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Pure and Applied Chemistry

The Scientific Journal of IUPAC

Ed. by Burrows, Hugh / Weir, Ron / Stohner, Jürgen

12 Issues per year

IMPACT FACTOR 2013: 3.112
Rank 41 out of 148 in category Multidisciplinary Chemistry in the 2013 Thomson Reuters Journal Citation Report/Science Edition

SCImago Journal Rank (SJR): 1.172
Source Normalized Impact per Paper (SNIP): 1.106

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Nanowire nanoelectronics: Building interfaces with tissue and cells at the natural scale of biology

Tzahi Cohen-Karni1 / Charles M. Lieber3

1Boston Children’s Hospital, Harvard Medical School, Boston, MA 02115, USA

2David H. Koch Institute for Integrative Cancer Research, Cambridge, MA 02139, USA

3Department of Chemistry and Chemical Biology, School of Engineering and Applied Sciences, Harvard University, Cambridge, MA 02138, USA

Citation Information: Pure and Applied Chemistry. Volume 85, Issue 5, Pages 883–901, ISSN (Online) 1365-3075, ISSN (Print) 0033-4545, DOI: 10.1351/PAC-CON-12-10-19, April 2013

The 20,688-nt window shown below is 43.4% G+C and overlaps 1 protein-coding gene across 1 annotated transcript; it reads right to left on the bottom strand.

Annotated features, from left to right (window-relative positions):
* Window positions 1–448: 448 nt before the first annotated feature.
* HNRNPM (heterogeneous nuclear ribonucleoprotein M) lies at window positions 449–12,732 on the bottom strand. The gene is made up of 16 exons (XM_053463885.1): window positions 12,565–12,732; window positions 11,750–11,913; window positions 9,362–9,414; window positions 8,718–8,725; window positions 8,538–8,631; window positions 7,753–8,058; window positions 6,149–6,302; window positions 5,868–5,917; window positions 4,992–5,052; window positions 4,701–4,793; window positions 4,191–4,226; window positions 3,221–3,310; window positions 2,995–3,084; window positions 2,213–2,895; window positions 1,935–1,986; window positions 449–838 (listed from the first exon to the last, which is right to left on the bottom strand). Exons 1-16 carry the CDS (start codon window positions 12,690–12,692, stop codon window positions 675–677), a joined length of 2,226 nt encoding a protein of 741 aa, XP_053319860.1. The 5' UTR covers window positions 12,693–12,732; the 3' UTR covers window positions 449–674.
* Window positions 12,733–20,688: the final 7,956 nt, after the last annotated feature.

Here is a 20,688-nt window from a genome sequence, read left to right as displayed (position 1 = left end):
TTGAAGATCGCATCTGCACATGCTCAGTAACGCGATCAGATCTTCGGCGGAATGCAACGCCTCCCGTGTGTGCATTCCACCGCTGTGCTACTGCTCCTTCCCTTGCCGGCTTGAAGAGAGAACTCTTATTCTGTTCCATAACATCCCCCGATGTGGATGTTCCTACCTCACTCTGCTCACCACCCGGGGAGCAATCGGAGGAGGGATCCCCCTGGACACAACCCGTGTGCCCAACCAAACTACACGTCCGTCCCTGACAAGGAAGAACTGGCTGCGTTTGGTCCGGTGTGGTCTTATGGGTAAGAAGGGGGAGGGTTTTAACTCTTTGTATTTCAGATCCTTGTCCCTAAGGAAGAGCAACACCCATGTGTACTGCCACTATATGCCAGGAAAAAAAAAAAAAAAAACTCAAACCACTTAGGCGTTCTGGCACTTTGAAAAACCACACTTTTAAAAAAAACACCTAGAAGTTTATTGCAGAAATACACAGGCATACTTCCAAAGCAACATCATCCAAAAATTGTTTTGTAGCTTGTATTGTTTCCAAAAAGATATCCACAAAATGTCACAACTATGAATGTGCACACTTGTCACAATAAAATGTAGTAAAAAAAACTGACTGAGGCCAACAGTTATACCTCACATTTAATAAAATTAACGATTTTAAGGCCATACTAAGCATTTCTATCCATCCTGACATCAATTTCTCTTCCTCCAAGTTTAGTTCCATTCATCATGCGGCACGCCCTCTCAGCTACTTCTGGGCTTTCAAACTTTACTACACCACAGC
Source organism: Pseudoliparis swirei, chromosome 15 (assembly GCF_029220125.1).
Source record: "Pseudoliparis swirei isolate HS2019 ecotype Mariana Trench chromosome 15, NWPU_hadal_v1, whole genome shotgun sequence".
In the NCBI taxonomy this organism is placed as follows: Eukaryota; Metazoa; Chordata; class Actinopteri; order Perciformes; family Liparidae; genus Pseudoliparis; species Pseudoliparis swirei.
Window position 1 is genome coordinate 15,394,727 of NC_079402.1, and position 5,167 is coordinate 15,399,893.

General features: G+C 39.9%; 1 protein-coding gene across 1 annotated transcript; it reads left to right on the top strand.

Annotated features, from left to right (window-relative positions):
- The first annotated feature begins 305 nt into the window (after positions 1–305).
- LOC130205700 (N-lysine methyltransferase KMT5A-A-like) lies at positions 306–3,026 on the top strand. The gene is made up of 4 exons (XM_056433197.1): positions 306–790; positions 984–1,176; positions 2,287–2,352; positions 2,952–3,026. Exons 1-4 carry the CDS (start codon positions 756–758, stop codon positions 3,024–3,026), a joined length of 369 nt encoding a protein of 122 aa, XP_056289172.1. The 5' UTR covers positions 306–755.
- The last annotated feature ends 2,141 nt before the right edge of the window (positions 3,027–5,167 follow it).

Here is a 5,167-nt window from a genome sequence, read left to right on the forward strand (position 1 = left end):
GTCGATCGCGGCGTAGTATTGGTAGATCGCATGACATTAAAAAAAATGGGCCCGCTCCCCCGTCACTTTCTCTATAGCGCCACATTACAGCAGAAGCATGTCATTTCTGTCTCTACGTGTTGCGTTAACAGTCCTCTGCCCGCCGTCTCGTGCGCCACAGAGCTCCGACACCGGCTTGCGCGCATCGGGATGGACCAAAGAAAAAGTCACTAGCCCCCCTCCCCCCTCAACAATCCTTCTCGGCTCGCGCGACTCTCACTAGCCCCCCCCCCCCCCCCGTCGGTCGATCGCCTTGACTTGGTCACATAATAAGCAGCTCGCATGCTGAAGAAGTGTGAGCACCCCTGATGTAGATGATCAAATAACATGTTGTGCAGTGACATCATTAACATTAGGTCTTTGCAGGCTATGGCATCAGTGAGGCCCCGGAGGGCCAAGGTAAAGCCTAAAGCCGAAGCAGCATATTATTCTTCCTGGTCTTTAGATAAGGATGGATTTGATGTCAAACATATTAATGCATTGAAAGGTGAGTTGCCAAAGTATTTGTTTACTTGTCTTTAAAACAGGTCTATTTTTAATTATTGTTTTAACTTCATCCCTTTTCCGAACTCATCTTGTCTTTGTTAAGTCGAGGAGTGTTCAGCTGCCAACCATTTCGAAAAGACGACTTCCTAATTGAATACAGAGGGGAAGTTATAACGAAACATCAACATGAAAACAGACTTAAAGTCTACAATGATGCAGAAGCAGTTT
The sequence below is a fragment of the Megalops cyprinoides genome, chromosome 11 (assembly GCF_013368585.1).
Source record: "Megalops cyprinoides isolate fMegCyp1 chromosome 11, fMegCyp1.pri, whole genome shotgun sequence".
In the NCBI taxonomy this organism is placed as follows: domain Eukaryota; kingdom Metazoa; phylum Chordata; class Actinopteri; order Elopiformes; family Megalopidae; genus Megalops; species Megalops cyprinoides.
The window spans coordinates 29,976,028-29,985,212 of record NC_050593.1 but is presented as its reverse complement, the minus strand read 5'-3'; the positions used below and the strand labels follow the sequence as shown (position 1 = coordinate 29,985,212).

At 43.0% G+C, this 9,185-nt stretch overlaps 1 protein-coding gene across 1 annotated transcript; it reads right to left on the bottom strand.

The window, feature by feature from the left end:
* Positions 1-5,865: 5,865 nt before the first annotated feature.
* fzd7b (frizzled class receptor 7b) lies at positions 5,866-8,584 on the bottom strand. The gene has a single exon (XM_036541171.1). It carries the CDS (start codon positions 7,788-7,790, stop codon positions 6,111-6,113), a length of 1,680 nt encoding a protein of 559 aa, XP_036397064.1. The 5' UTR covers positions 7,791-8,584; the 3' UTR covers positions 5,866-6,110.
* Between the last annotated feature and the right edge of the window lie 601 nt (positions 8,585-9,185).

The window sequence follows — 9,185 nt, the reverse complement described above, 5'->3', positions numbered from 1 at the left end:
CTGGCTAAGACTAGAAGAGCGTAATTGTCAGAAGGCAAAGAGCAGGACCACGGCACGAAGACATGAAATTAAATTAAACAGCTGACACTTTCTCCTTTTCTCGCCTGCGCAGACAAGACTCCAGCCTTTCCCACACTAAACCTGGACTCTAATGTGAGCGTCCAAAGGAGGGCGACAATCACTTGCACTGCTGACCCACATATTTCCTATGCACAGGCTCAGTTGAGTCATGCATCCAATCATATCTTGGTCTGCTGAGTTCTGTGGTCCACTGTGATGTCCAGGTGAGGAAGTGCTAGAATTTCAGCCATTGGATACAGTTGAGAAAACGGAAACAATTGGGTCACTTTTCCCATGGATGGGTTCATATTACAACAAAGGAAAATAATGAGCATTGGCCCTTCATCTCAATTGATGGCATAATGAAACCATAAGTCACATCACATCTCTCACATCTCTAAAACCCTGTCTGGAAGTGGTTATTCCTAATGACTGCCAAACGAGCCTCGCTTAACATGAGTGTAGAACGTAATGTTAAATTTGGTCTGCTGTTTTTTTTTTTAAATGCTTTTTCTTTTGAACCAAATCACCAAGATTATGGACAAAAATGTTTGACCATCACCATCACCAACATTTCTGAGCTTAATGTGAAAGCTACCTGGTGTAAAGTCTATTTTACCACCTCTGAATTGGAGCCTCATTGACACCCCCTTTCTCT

Publication History

Published Online:
2013-04-11

The interface between nanoscale electronic devices and biological systems enables interactions at length scales natural to biology, and thus should maximize communication between these two diverse yet complementary systems. Moreover, nanostructures and nanostructured substrates show enhanced coupling to artificial membranes, cells, and tissue. Such nano–bio interfaces offer better sensitivity and spatial resolution as compared to conventional planar structures. In this work, we will report the electrical properties of silicon nanowires (SiNWs) interfaced with embryonic chicken hearts and cultured cardiomyocytes. We developed a scheme that allowed us to manipulate the nanoelectronic to tissue/cell interfaces while monitoring their electrical activity. In addition, by utilizing the bottom-up approach, we extended our work to the subcellular regime, and interfaced cells with the smallest reported device ever and thus exceeded the spatial and temporal resolution limits of other electrical recording techniques. The exceptional synthetic control and flexible assembly of nanowires (NWs) provides powerful tools for fundamental studies and applications in life science, and opens up the potential of merging active transistors with cells such that the distinction between nonliving and living systems is blurred.

Keywords: biotechnology; nano–bio interfaces; nanowires; synthesis

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